The Ferns Report and the Anglican research

The results of two major moves with regard to clergy abuse have been made public in recent weeks.  Firstly, the Irish report into abuse in the Catholic Church in Ireland, and secondly the Anglican (Australia) report on clergy abuse within that denomination here.  However, the two approaches are so diametrically different that it is almost impossible to treat them as part of the same process. 

The Irish report was a government inquiry, calling for submissions from any interested party; the Australian one was a private report instigated and sponsored by the denomination, and totally unannounced until its results were published.  The Irish one investigated all cases of abuse reported to them; the Australian one simply gathered statistics about the cases.  The Irish inquiry investigated corruption links between the church and secular bodies; the Australian one held no such brief at all.  The Irish report investigated a national church with links to the Pope and around the world; the Australian one investigated a church where each diocese is autonomous and chose whether or not to provide any information at all.

However, there is one major similarity – that neither of the inquiries has the power to enforce changes that will actually protect victims.  The Irish inquiry has specifically avoided making recommendations for laying charges against any perpetrators named by witnesses (although many are not named in the report, after the Christian Brothers successfully sued to withhold the names of all its accused members); the Anglican report has no power to create change at all.  Indeed, the governing body of the Anglican Church in Australia has no power to enforce change on any diocese – they may make policy recommendations, but each diocese has autonomy and can either reject or implement the recommendations in its own ordinance-making.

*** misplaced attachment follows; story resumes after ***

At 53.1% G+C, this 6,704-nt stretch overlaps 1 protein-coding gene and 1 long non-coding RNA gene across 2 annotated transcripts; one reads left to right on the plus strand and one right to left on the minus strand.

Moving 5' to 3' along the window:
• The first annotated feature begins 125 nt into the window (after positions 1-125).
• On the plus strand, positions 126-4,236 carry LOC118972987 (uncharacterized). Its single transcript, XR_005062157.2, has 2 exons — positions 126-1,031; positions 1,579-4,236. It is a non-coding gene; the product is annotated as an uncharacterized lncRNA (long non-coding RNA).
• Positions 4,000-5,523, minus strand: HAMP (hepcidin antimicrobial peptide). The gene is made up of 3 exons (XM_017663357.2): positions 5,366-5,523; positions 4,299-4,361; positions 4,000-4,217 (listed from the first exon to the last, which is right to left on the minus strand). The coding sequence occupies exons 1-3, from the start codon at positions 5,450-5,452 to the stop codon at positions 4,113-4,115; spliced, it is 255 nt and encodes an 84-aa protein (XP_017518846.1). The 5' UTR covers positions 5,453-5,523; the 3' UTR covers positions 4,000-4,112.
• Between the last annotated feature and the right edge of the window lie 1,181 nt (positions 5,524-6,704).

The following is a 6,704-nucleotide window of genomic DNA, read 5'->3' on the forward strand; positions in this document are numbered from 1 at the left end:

This shift towards investigation (at whatever level) of clergy sexual abuse  is occurring worldwide, albeit much slower in countries where women have fewer rights or where the church is more powerful.  It is, however, a very recent phenomenon.  Twenty-five years ago, an internal report to the Catholic Church in America about clergy sexual abuse told them they were sitting on a time bomb.  They did nothing, except to sack and blackball the priest who compiled the report.  Twelve years ago, clergy abuse victims were beginning to use the internet to connect with each other, share information and  provide support.  The most successful networks were anonymous back then, and the two recurring themes among members of those networks were “I couldn’t tell anyone that knows me” and “I can’t believe I’m not alone any more”.

In the last ten years, victims have come a long way.  They are, in general, less afraid of being disbelieved or ridiculed if they disclose what happened to them.  Society, too, has learnt to acknowledge that clergy sexual abuse is a real and substantial problem.  Churches, unfortunately, have had to be dragged kicking and screaming along the same ground.  Every major denomination has a policy in force for dealing with complaints.  Yet the creation of these policies was only in response to growing publicity of the problem in the early to mid-1990s, and their implementation still leaves a lot to be desired.  Church hierarchy still excuse clergy sexual abusers with words like “he’s sexually/socially immature” (then is he really fit to minister to others?), “we didn’t understand the problem back then” (funny, there were laws about child rape – society got it; what’s there to not understand?), “he was over-stressed” (ministry is a stressful job; if that’s the way he breaks under pressure, is he a good choice for this job?) or “she came onto him and he just couldn’t help it” (if he’s really got so little moral fibre, should he be preaching morals to others?).  And the Catholic League, a Catholic civil liberties organisation, labels a report naming over 800 abusers and 36,000 victims “hysteria”![1]